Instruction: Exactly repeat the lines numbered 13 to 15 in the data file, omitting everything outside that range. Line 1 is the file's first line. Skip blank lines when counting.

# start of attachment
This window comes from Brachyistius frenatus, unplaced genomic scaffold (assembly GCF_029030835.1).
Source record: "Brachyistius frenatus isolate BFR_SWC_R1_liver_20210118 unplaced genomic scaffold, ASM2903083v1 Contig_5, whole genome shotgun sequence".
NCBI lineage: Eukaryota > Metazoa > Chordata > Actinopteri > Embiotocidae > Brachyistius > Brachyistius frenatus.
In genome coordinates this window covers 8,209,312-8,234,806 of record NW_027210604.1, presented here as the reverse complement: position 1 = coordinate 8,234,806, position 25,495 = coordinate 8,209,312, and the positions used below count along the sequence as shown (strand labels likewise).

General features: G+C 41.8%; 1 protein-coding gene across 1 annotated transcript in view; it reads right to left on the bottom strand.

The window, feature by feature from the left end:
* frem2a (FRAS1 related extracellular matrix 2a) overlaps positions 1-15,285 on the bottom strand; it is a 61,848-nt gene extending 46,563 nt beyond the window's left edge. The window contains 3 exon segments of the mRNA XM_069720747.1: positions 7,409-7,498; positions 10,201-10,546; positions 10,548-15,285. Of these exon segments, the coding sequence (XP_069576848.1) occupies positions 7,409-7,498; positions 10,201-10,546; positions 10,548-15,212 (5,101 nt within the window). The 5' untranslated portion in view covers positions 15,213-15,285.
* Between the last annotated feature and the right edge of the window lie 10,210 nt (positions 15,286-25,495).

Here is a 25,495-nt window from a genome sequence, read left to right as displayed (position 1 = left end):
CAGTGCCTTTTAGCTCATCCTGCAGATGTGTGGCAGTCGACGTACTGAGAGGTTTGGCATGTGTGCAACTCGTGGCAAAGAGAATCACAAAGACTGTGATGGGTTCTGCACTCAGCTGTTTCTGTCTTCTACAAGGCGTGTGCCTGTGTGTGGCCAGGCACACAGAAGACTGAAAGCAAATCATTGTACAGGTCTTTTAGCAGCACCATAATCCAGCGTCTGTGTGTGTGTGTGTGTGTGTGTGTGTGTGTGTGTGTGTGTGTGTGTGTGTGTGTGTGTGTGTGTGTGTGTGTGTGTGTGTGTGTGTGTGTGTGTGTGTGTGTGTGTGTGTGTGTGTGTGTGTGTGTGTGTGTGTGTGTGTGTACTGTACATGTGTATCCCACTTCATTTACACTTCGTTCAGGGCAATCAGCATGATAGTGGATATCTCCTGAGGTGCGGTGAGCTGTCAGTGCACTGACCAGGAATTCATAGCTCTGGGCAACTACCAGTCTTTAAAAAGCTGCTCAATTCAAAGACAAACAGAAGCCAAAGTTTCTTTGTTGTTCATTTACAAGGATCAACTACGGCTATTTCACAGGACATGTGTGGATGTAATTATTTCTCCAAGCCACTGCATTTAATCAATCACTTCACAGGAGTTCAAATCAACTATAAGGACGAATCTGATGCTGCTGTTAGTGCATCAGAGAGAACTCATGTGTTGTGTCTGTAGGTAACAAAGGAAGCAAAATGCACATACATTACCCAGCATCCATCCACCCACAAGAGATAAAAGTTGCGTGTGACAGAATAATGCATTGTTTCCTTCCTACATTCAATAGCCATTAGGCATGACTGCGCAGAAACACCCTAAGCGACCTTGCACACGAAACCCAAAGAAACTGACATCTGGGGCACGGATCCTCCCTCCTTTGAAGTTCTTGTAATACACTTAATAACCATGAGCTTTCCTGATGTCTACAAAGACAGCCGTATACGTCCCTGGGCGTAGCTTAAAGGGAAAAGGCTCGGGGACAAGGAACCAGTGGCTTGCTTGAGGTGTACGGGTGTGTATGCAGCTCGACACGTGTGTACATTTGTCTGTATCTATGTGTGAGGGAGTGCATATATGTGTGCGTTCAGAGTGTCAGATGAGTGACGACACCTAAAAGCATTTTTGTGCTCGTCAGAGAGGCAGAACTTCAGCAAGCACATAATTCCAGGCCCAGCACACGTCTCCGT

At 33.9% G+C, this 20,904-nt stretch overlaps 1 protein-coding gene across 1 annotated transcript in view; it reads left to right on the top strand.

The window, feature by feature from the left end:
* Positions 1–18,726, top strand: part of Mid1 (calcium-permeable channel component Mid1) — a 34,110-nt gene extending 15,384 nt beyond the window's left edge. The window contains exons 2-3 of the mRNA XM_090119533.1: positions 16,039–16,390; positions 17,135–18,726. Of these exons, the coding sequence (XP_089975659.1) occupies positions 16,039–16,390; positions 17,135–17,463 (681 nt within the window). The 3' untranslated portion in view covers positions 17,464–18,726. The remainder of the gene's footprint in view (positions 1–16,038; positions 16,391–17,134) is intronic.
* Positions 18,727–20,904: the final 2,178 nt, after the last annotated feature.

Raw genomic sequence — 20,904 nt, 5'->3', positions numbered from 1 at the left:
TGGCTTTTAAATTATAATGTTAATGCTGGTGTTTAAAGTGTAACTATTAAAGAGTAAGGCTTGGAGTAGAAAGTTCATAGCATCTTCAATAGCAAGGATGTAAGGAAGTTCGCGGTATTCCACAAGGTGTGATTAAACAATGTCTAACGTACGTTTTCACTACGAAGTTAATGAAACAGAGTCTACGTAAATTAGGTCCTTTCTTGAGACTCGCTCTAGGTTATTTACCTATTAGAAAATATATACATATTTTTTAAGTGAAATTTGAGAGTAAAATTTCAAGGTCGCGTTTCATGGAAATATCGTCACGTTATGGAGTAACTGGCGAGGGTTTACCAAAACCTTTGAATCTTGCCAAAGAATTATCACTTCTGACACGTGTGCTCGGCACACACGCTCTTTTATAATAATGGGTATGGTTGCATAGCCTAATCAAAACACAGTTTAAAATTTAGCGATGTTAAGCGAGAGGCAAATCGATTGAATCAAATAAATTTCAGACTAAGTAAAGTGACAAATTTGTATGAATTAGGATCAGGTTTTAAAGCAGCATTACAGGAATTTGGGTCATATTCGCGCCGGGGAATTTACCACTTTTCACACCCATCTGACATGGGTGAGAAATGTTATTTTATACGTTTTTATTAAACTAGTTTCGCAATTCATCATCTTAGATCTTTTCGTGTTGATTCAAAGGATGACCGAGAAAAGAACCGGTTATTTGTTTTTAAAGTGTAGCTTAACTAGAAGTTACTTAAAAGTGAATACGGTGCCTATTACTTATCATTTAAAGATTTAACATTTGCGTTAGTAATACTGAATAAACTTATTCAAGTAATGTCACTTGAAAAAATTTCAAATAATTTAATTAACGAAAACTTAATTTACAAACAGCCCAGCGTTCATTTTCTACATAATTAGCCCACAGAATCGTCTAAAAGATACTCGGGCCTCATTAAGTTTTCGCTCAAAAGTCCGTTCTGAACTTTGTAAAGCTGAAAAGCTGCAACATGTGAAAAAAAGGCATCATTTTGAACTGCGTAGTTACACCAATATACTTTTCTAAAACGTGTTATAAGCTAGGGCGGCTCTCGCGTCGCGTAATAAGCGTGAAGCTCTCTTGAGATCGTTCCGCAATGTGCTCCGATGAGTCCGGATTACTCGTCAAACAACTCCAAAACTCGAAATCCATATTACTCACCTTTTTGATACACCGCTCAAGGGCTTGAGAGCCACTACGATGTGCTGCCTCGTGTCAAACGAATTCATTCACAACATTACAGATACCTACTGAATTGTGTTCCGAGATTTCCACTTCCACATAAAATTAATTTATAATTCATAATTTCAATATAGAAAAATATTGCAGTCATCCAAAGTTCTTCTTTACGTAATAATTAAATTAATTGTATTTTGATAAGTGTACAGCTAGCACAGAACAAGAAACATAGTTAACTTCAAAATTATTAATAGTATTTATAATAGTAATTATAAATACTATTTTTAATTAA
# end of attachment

* Positions 1–18,726, top strand: part of Mid1 (calcium-permeable channel component Mid1) — a 34,110-nt gene extending 15,384 nt beyond the window's left edge. The window contains exons 2-3 of the mRNA XM_090119533.1: positions 16,039–16,390; positions 17,135–18,726. Of these exons, the coding sequence (XP_089975659.1) occupies positions 16,039–16,390; positions 17,135–17,463 (681 nt within the window). The 3' untranslated portion in view covers positions 17,464–18,726. The remainder of the gene's footprint in view (positions 1–16,038; positions 16,391–17,134) is intronic.
* Positions 18,727–20,904: the final 2,178 nt, after the last annotated feature.

Raw genomic sequence — 20,904 nt, 5'->3', positions numbered from 1 at the left: